Warning tourism businesses “won’t survive” because of Scottish Government policies

Top tourism leader says businesses are feeling “very exposed”
Ben Nevis is a popular draw for tourists visiting the HighlandsBen Nevis is a popular draw for tourists visiting the Highlands
Ben Nevis is a popular draw for tourists visiting the Highlands

A tourism industry leader says businesses will be unable to survive unless the Scottish Government sorts out the ferries and changes its proposals for licensing holiday lets.

As the summer holiday season gets underway, the Scottish Tourism Alliance says many businesses in the sector are feeling “very exposed” because of some government policies.

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Marc Crothall, the alliance’s chief executive, said some of the policies are causing “more harm than good” for businesses.

The MV Hebridean Isles.The MV Hebridean Isles.
The MV Hebridean Isles.

Speaking to The Scotsman, Mr Crothall said the industry needs more security from the government on short-term lets.

Soon those running holiday rentals will need to get a licence from their local authority to operate - it is hoped this will help control the number of properties being used for short-term lets in tourist hotspots like Edinburgh and the Highlands.

He said: “Good businesses are closing their doors because they will not be able to trade.

“Licensing is totally inconsistent across local authority areas and the government needs to intervene quickly to stop any unnecessary consequences happening as a result of this.

“No one disagrees with licensing, but the deployment is concerning, frustrating, and potentially causing more harm than good.”

Another big issue for the tourism industry is the ongoing ferries fiasco.

The Mallaig to Lochboisdale crossing has been called off for almost the whole month of June, sparking demonstrations on South Uist, and other routes are frequently hit with cancellations and delays because of an unreliable, ageing fleet.

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This is on top of the new MV Glen Sannox and Hull 802 still languishing in Ferguson Marine shipyard in Port Glasgow, overdue and over-budget.

Mr Crothall said the situation was “unbelievable”. He added: “The regular disasters on the ferries are going from bad to worse.

“One colleague on Islay who has a small business lost £9,500 last week because of the ferry bookings.

“These small businesses are very reliant on a small, seasonal window and a lot will not survive.”

He added some tour operators are now considering axing the islands from their offerings because of the unreliability of the ferries.

This comes as the Scottish Conservatives are set to lead a debate on this in Holyrood tomorrow.

Liz Smith, the party’s finance spokeswoman, is expected to criticise the SNP-Green government for discouraging tourism and damaging the economy.

She will highlight opposition to licensing holiday lets, the ferries, a lack of superfast broadband in rural areas, and delays to dualling the A9 between Perth and Inverness.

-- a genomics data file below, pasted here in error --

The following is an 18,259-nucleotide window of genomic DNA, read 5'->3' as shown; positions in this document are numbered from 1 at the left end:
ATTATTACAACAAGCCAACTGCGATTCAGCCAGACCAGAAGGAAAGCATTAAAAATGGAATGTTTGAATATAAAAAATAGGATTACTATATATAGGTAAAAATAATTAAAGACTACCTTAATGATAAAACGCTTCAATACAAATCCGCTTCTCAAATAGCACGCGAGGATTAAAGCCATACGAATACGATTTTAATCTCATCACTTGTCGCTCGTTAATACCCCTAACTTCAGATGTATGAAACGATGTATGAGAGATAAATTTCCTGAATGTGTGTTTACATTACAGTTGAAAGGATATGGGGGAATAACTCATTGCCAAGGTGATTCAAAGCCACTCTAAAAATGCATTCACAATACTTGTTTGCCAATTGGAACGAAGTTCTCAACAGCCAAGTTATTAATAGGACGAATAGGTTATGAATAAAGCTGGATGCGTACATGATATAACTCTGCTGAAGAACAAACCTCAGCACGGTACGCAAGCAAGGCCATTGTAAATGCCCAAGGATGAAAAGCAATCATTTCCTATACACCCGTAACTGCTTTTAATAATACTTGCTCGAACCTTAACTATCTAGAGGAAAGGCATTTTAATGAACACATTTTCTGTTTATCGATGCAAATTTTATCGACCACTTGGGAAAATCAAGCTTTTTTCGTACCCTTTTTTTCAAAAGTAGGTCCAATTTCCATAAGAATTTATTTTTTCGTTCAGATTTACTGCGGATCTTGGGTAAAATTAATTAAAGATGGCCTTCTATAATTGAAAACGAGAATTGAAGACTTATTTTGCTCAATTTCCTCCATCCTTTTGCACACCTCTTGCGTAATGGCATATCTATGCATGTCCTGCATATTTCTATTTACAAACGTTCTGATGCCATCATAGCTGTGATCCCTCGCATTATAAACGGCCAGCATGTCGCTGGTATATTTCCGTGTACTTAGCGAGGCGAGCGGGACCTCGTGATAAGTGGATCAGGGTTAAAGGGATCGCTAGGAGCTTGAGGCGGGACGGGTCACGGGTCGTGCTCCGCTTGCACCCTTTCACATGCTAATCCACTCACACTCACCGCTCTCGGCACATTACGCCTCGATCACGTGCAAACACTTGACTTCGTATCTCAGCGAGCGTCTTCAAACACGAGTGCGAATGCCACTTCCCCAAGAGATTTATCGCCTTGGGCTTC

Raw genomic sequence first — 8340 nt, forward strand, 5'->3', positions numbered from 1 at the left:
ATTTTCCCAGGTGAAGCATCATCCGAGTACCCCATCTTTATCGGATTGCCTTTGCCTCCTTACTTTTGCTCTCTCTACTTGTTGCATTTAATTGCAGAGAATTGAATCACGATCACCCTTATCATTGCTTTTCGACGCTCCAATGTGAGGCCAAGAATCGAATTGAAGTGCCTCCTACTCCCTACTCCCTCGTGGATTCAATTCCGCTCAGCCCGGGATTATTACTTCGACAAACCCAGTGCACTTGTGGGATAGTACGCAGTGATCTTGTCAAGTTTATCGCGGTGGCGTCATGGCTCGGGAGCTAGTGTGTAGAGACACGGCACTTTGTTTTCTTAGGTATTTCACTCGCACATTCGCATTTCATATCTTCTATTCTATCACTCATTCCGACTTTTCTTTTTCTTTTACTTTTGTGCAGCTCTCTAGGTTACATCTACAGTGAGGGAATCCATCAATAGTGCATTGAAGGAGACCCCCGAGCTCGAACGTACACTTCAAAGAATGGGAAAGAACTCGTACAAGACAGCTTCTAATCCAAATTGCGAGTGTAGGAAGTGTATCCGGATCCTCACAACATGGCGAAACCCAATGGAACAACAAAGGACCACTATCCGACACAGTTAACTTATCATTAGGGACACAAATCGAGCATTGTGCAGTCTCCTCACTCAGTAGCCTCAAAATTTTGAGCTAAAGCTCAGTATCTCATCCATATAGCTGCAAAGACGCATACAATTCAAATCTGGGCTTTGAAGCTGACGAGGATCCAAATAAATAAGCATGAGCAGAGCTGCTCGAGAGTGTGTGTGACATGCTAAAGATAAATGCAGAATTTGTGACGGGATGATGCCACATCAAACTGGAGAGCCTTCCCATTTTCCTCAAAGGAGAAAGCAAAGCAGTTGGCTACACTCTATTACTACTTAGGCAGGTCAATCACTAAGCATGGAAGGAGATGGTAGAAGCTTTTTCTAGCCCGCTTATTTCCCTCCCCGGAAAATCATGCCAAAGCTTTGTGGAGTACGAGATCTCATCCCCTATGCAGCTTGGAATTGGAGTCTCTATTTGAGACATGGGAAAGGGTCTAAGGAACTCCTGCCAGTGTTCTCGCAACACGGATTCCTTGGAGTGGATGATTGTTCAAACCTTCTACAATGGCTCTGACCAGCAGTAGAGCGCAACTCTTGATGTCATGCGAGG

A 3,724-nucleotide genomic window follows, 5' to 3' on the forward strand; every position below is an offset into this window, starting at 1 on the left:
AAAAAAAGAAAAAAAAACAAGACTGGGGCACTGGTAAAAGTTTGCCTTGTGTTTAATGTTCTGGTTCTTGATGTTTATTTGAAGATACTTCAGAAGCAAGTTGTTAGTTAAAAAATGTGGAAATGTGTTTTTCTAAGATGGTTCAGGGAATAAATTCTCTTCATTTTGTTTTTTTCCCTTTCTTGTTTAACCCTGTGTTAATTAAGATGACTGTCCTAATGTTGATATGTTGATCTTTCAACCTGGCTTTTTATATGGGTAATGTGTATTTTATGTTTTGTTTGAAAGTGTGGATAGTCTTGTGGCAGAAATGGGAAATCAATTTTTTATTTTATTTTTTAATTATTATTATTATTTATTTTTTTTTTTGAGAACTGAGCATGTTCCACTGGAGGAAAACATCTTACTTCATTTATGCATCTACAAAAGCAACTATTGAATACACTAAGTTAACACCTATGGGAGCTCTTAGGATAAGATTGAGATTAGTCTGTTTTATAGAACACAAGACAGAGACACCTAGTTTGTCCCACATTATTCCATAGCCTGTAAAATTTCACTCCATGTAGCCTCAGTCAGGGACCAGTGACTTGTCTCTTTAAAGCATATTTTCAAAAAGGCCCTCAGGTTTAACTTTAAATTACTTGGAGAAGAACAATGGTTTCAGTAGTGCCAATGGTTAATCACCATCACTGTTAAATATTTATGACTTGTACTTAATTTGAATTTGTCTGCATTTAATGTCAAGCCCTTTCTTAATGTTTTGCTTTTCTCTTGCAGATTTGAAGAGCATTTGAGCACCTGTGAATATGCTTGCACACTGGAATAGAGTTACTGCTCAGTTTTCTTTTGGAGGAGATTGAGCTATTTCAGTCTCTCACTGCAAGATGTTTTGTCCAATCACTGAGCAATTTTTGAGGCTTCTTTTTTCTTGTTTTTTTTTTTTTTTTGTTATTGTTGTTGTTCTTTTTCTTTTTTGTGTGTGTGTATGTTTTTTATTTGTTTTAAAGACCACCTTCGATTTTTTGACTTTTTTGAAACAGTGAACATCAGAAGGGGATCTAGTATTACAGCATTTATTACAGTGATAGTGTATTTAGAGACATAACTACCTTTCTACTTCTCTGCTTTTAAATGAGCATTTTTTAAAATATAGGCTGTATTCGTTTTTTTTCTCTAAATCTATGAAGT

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The party will also use the debate to criticise First Minister Humza Yousaf for dropping a dedicated tourism minister from his cabinet in favour of an independence minister.

Ms Smith said the tourism sector is “absolutely vital” to Scotland’s economy, but is being “failed at every turn” by the government.

She said: “There is an anti-business agenda running through the heart of the SNP-Green coalition.

“They have failed to pass on rates relief to our leisure, hospitality and retail businesses which has left them at a disadvantage compared with their UK counterparts, and that impacts negatively on our tourism sector.

“The SNP-Green government has been short-changing the tourism industry for years.”

She adds they must ”urgently” produce a plan of how to repair this damage.

Richard Lochhead is the minister for small business, trade and innovation, however the Scottish Government have now also described him as the tourism minister.

He said tourism plays a crucial role for the economy and he is committed to making sure it prospers.

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Mr Lochhead said: “I have already me with a range of tourism leaders to discuss how the Scottish Government can continue to work with the sector to ensure that we deliver on the aims of our national tourism strategy - Scotland Outlook 2030 - and the wider aims of the national strategy for economic transformation.

“We have also established a regulatory joint taskforce to ensure we are taking decisive steps to support growth.”

He added the last few years have been “extremely difficult” because of the coronavirus pandemic, Brexit, inflation and the cost-of-living crisis, but said only the UK Government has the powers to change this.

Mr Lochhead added: “Despite these challenges, I am clear that there is a bright future for Scottish tourism, with the latest ONS statistics showing that visitors from across the world are returning to enjoy our varied heritage and breathtaking natural landscapes.”



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